State v. Kay Distributing Co., Inc.

Annotate this Case

110 Wis. 2d 29 (1982)

327 N.W.2d 188

STATE of Wisconsin, Plaintiff-Appellant and Cross-Respondent, v. KAY DISTRIBUTING CO., INC., Defendant-Respondent and Cross-Appellant.

No. 82-715-CR.

Court of Appeals of Wisconsin.

Submitted on briefs October 18, 1982.

Decided November 23, 1982.

*31 For the appellant the cause was submitted on the briefs of Bronson C. La Follette, attorney general, and James C. McKay, Jr., assistant attorney general.

For the cross-appellant the cause was submitted on the briefs of Sigman, Shiff, Janssen, Stack & Wenning, Thomas J. Janssen and Richard J. Knight of Appleton.

For the respondent the cause was submitted on the brief of Sigman, Shiff, Janssen, Stack & Wenning, Thomas J. Janssen and Richard J. Knight of Appleton.

For the cross-respondent the cause was submitted on the brief of Bronson C. La Follette, attorney general, and James C. McKay, Jr., assistant attorney general.

Before Foley, P.J., Dean and Cane, JJ.

CANE, J.

The state appeals from a judgment[1] dismissing the criminal complaint charging Kay Distributing Company, Inc., with violating sec. 66.054(8a) (i), Stats.[2] We affirm dismissal of the complaint only as to *32 counts one and three. Because we conclude that sec. 66.054 (8a) (i) is not unconstitutionally vague and that counts two and four of the complaint are sufficient to establish probable cause, we reverse and remand for trial.

Kay is a wholesaler of fermented malt beverages. The state issued a criminal complaint against Kay charging it with four counts of selling similar quantities of fermented malt beverages at different prices to different retailers, contrary to sec. 66.054(8a)(i). Kay filed a motion to dismiss the complaint on the grounds that it does not allege a crime under sec. 66.054(8a) (i) and that sec. 66.054(8a) (i) is unconstitutionally vague because the meaning of "similar quantities" is ambiguous. The trial court concluded that the statute is unconstitutionally vague and dismissed the complaint.

[1]

The state initially argues that the trial court prematurely considered the question of whether sec. 66.054 (8a) (i) is unconstitutionally vague because there is no factual record on which to base a determination whether Kay had notice that its conduct was within the statute's prohibitions. We disagree. A statute challenged on vagueness grounds for lack of notice must be examined in light of the conduct with which the defendant is charged. United States v. National Dairy Products Corp., 372 U.S. 29, 33 (1963). Allegations concerning Kay's conduct contained in the criminal complaint provide an adequate factual basis to determine the constitutional question of whether sec. 66.054 (8a)(i) afforded sufficient notice to Kay that its conduct was proscribed. See id.[3] The trial court's determination of the constitutional *33 question and our review of that decision are therefore not premature.

The state also asserts that the trial court erred in deciding that sec. 66.054 (8a) (i) is unconstitutionally vague. The state contends that the phrase "similar quantities" contained in sec. 66.054 (8a) (i) is not inherently ambiguous and that the statute is therefore sufficiently precise to afford notice of the prohibited conduct to those who wish to avoid its penalties.

[2]

Legislative acts are presumptively constitutional, and one attacking a statute's validity has the burden of demonstrating its unconstitutionality beyond a reasonable doubt. Wisconsin Bingo Supply & Equipment Co. v. Wisconsin Bingo Control Board, 88 Wis. 2d 293, 301, 276 N.W.2d 716, 719 (1979). Every presumption must be indulged to sustain the law if possible, and all doubts must be resolved in favor of constitutionality. Moedern v. McGinnis, 70 Wis. 2d 1056, 1068, 236 N.W.2d 240, 246 (1975). Because the resolution of whether sec. 66.054 (8a) (i) is constitutional does not depend on findings of adjudicative facts, it is a question of law. We therefore will not defer to a trial court's determination that the statute is unconstitutional. See State v. Black Steer Steak House, Inc., 102 Wis. 2d 534, 535, 307 N.W.2d 328, 329 (Ct. App. 1981).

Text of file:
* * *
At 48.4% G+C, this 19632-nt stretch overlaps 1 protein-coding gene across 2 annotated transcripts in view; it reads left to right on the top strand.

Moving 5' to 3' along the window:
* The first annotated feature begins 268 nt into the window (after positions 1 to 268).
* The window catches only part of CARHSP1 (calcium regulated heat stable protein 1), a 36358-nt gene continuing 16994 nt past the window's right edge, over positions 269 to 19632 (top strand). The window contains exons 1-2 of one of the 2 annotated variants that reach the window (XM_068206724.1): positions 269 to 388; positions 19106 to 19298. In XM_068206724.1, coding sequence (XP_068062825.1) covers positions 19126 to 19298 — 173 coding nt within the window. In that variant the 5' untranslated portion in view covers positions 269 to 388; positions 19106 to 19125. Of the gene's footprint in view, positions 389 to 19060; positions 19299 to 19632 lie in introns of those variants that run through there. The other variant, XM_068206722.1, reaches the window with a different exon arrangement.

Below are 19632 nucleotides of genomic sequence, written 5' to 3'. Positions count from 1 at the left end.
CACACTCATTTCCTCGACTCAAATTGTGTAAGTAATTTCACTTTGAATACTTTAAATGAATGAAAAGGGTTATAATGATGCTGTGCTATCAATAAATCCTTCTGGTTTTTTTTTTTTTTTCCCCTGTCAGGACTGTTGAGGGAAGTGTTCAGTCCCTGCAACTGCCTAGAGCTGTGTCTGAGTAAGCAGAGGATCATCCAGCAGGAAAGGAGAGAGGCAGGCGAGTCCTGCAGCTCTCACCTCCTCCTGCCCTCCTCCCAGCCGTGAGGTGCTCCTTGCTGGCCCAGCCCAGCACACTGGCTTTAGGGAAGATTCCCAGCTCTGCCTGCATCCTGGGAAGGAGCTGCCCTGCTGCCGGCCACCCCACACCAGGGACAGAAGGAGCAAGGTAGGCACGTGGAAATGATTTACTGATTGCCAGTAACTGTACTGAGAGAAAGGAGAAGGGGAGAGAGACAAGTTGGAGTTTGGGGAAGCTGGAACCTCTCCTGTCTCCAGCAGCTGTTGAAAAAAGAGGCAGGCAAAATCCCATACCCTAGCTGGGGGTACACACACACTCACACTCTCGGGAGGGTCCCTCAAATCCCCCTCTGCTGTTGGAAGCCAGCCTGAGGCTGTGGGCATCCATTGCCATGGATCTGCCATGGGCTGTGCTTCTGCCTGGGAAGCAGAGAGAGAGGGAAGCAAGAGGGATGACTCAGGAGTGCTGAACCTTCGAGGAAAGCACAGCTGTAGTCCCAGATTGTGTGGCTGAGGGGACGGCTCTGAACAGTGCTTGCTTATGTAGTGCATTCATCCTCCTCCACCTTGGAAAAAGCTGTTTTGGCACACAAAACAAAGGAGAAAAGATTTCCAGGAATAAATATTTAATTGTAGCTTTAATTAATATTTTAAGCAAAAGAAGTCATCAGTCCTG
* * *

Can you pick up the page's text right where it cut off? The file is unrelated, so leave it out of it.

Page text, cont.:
[3-5]

A criminal statute is unconstitutionally vague if it fails to afford proper notice of the conduct it seeks to proscribe, *34 or if it encourages arbitrary or erratic arrests and convictions. City of Milwaukee v. Wilson, 96 Wis. 2d 11, 16, 291 N.W.2d 452, 456 (1980). The standard for determining vagueness of a penal statute is whether the statute is so obscure that persons of ordinary intelligence must necessarily guess as to its meaning and differ as to its application.[4]State v. Zwicker, 41 Wis. 2d 497, 507, 164 N.W.2d 512, 517 (1969). A statute will not be invalidated for vagueness unless there appears some ambiguity in the gross outlines of the conduct proscribed, and it is insufficient to show merely that the boundaries of the area of the prohibited conduct are somewhat hazy. State v. Courtney, 74 Wis. 2d 705, 711, 247 N.W.2d 714, 718-19 (1976). A reasonable degree of certainty is all that is constitutionally required, and it is not unfair that one who deliberately goes perilously close to an area of proscribed conduct shall take the risk that he may cross the line. Id.

[6]

We conclude that the trial court erred in finding sec. 66.054 (8a) (i) unconstitutionally vague. The fact that sec. 66.054 (8a) (i) contains no definition of "similar quantities" does not render the statute vague, since statutory language may have a sufficiently definite meaning because of its common usage. State v. Vlahos, 50 Wis. 2d 609, 616, 184 N.W.2d 817, 820 (1971). Because "similar *35 quantities" is not defined, we presume that the common and approved usage of those words is the usage the legislature intended. See sec. 990.01 (1), Stats.; see also State v. Ehlenfeldt, 94 Wis. 2d 347, 356, 288 N.W.2d 786, 790 (1980). The common and approved meaning can be ascertained by reference to a recognized dictionary. Interest of B.M., 101 Wis. 2d 12, 18, 303 N.W.2d 601, 605 (1981). Webster's New Collegiate Dictionary 1082 (1977) defines "similar" as "having characteristics in common ... strictly comparable . . . alike in substance or essentials . . . corresponding." "Quantity" is defined as "total amount or number." Id. at 944. The words "similar quantities" are not so inherently vague or incomprehensible that a person of ordinary intelligence would be unaware of their meaning, see Ehlenfeldt, 94 Wis. 2d at 356, 288 N.W.2d at 790, and their common usage affords a sufficiently certain meaning to wholesalers to whom the statute is directed.